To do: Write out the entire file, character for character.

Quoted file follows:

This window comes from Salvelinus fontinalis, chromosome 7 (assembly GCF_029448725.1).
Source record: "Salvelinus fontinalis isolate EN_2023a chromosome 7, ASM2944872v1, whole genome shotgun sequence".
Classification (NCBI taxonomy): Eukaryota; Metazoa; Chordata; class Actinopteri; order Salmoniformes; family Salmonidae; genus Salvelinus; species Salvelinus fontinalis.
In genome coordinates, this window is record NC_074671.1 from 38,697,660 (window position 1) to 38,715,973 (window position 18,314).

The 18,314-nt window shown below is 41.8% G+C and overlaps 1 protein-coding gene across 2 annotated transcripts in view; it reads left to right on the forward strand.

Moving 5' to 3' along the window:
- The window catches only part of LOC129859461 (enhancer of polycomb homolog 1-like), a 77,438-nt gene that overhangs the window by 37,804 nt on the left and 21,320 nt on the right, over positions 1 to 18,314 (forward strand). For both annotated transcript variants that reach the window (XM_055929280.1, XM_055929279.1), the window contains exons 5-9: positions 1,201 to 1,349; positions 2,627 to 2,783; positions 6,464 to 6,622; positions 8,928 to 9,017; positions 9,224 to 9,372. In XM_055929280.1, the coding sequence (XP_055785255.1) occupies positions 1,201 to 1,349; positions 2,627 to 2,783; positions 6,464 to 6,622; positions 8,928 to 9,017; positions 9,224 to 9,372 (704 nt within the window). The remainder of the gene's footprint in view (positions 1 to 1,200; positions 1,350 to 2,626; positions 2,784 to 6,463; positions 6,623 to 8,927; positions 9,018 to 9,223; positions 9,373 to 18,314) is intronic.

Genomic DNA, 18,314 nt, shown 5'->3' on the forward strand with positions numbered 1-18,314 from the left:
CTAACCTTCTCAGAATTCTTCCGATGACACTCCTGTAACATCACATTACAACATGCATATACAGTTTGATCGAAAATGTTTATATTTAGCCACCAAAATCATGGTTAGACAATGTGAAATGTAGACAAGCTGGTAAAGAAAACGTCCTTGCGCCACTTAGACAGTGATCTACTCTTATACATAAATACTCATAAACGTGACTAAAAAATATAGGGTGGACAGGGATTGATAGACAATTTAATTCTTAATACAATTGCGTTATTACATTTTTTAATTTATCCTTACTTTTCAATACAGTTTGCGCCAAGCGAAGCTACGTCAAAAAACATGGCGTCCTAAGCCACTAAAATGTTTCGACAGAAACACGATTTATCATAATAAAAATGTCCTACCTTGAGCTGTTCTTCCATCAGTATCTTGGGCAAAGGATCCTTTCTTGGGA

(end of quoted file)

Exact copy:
This window comes from Salvelinus fontinalis, chromosome 7 (assembly GCF_029448725.1).
Source record: "Salvelinus fontinalis isolate EN_2023a chromosome 7, ASM2944872v1, whole genome shotgun sequence".
Classification (NCBI taxonomy): Eukaryota; Metazoa; Chordata; class Actinopteri; order Salmoniformes; family Salmonidae; genus Salvelinus; species Salvelinus fontinalis.
In genome coordinates, this window is record NC_074671.1 from 38,697,660 (window position 1) to 38,715,973 (window position 18,314).

The 18,314-nt window shown below is 41.8% G+C and overlaps 1 protein-coding gene across 2 annotated transcripts in view; it reads left to right on the forward strand.

Moving 5' to 3' along the window:
- The window catches only part of LOC129859461 (enhancer of polycomb homolog 1-like), a 77,438-nt gene that overhangs the window by 37,804 nt on the left and 21,320 nt on the right, over positions 1 to 18,314 (forward strand). For both annotated transcript variants that reach the window (XM_055929280.1, XM_055929279.1), the window contains exons 5-9: positions 1,201 to 1,349; positions 2,627 to 2,783; positions 6,464 to 6,622; positions 8,928 to 9,017; positions 9,224 to 9,372. In XM_055929280.1, the coding sequence (XP_055785255.1) occupies positions 1,201 to 1,349; positions 2,627 to 2,783; positions 6,464 to 6,622; positions 8,928 to 9,017; positions 9,224 to 9,372 (704 nt within the window). The remainder of the gene's footprint in view (positions 1 to 1,200; positions 1,350 to 2,626; positions 2,784 to 6,463; positions 6,623 to 8,927; positions 9,018 to 9,223; positions 9,373 to 18,314) is intronic.

Genomic DNA, 18,314 nt, shown 5'->3' on the forward strand with positions numbered 1-18,314 from the left:
CTAACCTTCTCAGAATTCTTCCGATGACACTCCTGTAACATCACATTACAACATGCATATACAGTTTGATCGAAAATGTTTATATTTAGCCACCAAAATCATGGTTAGACAATGTGAAATGTAGACAAGCTGGTAAAGAAAACGTCCTTGCGCCACTTAGACAGTGATCTACTCTTATACATAAATACTCATAAACGTGACTAAAAAATATAGGGTGGACAGGGATTGATAGACAATTTAATTCTTAATACAATTGCGTTATTACATTTTTTAATTTATCCTTACTTTTCAATACAGTTTGCGCCAAGCGAAGCTACGTCAAAAAACATGGCGTCCTAAGCCACTAAAATGTTTCGACAGAAACACGATTTATCATAATAAAAATGTCCTACCTTGAGCTGTTCTTCCATCAGTATCTTGGGCAAAGGATCCTTTCTTGGGA